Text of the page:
Home Life on the Road Bus Projects

We Built a Lithium Ion Battery Bank!

After another all-nighter lithium ion battery research session last Tuesday, we slept in on Wednesday and then made our way down the hill from Flagstaff into Phoenix. With every foot of elevation drop, the temperature increased and we were soon reminded of why we escaped to Flagstaff in the first place.

The long 6% grade descent into Phoenix.

The bus did incredibly well on the descent, and we learned the advantage of a jake brake – they not only sound cool, they’re very useful! After our first major drop in elevation, Chris exclaimed

‘If I ever meet Jake, I’m gonna kiss him!’.

In the 7000 foot elevation drop, Chris only had to briefly engage the regular bus brake once or twice, the rest the Jake handled with ease.

Unfortunately our late departure and stops at every rest stop, often of which involved more research and ordering parts that would be needed for the battery install – put us arriving in Phoenix too late to meet up with the supplier.

But never fear, we received an invitation inbound for bus parking, power and dinner with a fellow bus nut. Well actually, they’re the owners of one of the buses we looked at in our search, Bus’Osaurus. When our friends we rendezvoused with in Flagstaff walked into our bus, they decided they too needed a bus as their full time home.. and actually bought Bus’Osaurus this week!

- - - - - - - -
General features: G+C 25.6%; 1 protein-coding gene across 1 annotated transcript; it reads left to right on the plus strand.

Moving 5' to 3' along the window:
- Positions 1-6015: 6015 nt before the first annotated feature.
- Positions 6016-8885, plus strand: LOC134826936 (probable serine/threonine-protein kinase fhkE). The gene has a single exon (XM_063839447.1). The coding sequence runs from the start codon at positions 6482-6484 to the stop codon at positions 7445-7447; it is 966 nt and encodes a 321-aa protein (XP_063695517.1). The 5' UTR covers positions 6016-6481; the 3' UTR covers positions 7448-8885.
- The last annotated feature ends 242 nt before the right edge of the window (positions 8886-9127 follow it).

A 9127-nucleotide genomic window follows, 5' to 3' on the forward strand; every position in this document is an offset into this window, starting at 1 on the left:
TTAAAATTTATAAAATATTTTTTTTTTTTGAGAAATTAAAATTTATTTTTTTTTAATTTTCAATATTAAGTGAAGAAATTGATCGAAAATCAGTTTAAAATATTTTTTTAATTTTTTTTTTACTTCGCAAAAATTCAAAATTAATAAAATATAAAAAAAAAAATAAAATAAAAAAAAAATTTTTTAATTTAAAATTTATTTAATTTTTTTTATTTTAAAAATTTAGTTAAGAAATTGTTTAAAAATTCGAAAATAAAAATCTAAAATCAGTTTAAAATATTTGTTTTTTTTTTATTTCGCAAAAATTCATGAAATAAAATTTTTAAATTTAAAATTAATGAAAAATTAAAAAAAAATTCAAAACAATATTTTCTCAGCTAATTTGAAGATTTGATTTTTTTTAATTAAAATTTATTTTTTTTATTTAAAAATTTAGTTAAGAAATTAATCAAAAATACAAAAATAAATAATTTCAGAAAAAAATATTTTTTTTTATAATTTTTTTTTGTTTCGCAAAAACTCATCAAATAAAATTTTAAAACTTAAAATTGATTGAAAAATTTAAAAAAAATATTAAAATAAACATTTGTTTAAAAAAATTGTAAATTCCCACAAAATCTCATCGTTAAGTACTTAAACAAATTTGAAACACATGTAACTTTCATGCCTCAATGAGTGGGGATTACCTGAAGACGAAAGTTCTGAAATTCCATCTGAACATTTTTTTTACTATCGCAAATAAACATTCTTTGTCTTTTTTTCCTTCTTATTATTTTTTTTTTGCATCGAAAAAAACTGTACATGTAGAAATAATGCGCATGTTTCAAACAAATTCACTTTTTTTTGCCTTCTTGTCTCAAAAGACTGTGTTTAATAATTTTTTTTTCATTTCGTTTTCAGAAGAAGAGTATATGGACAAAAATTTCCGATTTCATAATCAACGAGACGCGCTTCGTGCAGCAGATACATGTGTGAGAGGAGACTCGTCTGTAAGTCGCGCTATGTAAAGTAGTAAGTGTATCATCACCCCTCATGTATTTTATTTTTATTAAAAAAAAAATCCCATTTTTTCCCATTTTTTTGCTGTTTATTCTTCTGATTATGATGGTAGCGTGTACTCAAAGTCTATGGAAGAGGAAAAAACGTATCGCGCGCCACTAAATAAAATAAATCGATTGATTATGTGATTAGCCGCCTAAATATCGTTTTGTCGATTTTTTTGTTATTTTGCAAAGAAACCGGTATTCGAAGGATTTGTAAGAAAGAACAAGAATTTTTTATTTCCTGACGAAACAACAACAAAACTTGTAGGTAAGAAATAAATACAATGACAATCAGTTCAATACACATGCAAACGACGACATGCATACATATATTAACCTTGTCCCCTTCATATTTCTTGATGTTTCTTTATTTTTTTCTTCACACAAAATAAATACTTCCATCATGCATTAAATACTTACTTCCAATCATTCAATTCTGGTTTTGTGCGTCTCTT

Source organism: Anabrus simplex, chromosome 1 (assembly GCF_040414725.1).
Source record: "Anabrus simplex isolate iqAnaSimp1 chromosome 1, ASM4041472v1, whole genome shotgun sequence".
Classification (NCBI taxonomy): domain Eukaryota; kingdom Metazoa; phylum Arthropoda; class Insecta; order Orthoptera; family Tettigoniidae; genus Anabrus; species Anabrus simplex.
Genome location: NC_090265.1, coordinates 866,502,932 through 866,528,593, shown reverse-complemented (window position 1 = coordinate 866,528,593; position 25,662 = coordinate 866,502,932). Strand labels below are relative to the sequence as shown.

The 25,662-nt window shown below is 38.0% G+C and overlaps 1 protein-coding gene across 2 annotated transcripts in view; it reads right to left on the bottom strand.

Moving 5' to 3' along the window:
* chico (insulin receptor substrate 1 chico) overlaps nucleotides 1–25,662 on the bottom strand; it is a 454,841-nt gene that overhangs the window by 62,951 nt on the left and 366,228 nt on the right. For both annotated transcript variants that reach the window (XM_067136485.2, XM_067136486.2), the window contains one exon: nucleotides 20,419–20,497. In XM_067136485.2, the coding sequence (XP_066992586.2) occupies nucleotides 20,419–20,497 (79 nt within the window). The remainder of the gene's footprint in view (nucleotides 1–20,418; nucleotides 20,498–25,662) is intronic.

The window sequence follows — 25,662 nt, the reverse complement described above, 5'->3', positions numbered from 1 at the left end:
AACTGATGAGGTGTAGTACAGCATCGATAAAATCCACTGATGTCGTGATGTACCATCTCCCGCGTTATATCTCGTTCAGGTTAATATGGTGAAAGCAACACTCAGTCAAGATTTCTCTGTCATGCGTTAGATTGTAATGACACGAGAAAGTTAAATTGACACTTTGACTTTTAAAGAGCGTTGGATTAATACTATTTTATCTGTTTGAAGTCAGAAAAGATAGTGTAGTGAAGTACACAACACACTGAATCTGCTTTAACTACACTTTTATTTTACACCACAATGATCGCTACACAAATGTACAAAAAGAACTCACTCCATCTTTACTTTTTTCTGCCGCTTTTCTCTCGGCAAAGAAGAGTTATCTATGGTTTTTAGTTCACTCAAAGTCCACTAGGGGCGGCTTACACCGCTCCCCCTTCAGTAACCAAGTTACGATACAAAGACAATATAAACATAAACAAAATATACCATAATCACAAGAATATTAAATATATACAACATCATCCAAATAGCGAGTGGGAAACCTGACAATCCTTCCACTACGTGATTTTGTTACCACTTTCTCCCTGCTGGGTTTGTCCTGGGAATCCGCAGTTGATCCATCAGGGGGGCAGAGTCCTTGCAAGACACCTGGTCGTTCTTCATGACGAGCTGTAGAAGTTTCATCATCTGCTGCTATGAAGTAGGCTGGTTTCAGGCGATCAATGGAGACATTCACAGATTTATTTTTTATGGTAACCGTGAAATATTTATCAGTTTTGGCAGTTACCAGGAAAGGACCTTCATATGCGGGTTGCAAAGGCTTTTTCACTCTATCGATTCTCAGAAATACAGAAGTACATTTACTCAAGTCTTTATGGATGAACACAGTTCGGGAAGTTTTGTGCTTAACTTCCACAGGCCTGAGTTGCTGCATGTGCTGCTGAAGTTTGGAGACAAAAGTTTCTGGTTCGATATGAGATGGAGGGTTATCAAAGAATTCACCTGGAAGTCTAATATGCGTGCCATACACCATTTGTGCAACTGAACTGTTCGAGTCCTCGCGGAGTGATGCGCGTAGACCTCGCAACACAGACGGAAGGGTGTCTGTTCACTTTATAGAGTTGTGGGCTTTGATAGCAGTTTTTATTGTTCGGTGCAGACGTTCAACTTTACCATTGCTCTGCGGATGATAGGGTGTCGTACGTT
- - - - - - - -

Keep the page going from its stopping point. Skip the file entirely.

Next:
We hadn’t realized how contagious this bus nut disease is, so caution to anyone who invites us over.

Battery Day

Thursday morning we arrived to Elite Power Solutions, who specializes in lithium iron phosphate (for the geeks amongst you, LiFeMnPO4 is the actual chemistry) batteries for electric cars, motorcycles and scooters. Our research into the state of lithium for RV use lead us to them as a reputable supplier of a non-combustable safer battery than previous versions of lithium ion.  When we reached out to their engineers they were happy to work with us to create our RV house battery solution. And they further offered us a great price on the batteries that sweetened the temptation to pioneer into the land of untested bright speculations.

We were anticipating when we arrived our time with them would be focused on getting the batteries installed into the bus and hooked up to the various other parts we had shipped to them – including our fancy new pure sine inverter, high end relay switches, fuses, and such.

Disassembling the 100ah Lithium Ion Packs

Little did we know that the batteries came in packs of 4 cells that make up 100ah at 12v. And to create our bank of 500ah, we’d have to manually disassemble 5 packs and re-assemble them into 4 packs of 500ah at 3.2v and hook them up in parallel. We soon learned how tedious of a process this is, which includes having to unscrew every jumper and all the assembly plates.

Re-assembling the packs into 5 cell, 500ah at 3.2v.

We then had to re-assemble the binding plates to support 5 cells each, and press the cells into the bands using a hydraulic jack.